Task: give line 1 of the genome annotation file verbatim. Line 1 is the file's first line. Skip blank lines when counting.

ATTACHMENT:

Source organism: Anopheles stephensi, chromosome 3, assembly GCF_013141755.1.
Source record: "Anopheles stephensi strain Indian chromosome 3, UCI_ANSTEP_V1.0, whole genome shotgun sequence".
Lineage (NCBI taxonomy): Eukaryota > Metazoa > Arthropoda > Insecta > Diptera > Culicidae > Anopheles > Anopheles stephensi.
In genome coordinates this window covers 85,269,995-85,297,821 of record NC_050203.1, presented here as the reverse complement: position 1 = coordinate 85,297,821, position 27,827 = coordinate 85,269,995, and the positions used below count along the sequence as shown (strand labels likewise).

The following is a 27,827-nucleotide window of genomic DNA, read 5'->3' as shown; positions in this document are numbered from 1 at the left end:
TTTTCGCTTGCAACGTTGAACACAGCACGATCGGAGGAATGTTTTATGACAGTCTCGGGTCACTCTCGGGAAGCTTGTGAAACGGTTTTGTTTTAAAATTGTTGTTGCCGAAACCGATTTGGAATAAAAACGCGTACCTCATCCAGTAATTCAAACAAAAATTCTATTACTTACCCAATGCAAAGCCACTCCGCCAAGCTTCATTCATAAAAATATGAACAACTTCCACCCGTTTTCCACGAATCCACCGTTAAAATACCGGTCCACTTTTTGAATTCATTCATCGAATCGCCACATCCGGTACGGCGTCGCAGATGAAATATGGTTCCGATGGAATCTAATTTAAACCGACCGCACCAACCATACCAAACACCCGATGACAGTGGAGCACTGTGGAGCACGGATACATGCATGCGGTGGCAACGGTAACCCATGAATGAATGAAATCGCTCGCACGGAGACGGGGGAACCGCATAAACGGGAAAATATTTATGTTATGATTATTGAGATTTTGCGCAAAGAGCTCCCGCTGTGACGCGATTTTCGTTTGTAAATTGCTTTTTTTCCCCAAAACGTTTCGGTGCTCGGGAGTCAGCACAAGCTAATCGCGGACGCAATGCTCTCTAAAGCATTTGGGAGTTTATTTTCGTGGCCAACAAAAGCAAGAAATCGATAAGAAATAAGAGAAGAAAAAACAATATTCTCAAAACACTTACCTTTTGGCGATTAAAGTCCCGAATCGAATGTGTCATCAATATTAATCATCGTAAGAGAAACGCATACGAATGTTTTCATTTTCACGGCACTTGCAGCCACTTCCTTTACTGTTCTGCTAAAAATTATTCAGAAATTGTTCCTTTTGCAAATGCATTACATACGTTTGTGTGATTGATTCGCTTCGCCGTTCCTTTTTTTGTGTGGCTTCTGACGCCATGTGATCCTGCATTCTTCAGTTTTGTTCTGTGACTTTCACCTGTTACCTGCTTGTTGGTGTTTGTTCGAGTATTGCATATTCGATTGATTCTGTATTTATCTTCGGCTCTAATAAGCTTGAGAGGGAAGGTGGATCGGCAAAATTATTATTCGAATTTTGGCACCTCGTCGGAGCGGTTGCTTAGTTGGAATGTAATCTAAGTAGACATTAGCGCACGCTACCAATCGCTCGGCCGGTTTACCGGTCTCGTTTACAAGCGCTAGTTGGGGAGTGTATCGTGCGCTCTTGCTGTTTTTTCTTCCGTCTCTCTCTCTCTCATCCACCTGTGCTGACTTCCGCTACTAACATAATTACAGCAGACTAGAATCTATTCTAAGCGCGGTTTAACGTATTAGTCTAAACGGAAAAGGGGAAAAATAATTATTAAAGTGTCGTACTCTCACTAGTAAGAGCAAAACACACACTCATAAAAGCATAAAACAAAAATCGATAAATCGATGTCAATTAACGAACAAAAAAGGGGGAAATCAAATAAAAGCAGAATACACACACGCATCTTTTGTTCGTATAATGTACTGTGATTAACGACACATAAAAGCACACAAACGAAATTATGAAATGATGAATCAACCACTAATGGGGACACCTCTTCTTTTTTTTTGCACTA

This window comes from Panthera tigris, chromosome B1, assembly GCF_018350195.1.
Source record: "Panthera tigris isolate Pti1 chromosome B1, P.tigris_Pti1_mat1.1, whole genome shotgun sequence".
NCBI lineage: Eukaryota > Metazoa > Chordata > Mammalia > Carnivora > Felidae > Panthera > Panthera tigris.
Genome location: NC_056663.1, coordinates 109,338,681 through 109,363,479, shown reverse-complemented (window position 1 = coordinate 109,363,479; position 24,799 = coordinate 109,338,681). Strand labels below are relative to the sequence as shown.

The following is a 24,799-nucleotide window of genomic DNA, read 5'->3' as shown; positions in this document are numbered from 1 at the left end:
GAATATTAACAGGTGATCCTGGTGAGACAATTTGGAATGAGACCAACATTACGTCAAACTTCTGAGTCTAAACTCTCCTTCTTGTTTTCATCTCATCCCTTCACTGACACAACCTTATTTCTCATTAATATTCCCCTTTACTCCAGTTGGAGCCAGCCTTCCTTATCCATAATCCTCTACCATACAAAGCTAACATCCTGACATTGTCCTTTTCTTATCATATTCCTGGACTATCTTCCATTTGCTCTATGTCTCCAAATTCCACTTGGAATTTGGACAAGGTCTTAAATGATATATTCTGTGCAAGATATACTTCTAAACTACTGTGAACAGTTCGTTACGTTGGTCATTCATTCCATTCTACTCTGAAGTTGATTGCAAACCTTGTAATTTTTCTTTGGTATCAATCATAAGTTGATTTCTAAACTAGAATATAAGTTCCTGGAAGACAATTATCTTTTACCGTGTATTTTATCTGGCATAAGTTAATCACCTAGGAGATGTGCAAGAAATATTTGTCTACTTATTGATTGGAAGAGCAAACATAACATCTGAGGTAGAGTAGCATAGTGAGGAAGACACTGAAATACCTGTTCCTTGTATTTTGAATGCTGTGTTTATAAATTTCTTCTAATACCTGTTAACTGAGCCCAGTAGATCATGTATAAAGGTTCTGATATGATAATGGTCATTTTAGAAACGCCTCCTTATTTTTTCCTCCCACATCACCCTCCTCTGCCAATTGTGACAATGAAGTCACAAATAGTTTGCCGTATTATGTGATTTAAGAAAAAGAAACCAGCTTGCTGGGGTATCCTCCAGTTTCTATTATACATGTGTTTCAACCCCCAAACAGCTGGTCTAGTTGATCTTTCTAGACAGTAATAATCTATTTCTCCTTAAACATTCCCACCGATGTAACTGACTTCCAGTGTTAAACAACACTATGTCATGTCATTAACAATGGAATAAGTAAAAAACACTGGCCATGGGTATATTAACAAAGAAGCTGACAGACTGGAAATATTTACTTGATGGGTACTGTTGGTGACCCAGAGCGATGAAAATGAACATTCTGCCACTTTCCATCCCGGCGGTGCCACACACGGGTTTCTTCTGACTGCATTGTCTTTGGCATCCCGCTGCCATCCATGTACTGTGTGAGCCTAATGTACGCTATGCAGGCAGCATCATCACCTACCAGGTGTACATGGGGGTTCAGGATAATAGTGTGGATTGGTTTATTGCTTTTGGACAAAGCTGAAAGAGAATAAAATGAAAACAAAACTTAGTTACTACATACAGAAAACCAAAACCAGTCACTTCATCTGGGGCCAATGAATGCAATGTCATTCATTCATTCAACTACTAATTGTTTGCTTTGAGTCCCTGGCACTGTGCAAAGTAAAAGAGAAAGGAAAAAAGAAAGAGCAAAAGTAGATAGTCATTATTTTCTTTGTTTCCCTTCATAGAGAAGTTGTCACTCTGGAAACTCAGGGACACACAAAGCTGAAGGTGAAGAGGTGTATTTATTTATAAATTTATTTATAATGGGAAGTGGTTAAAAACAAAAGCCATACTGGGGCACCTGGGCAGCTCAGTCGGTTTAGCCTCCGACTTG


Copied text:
Source organism: Anopheles stephensi, chromosome 3, assembly GCF_013141755.1.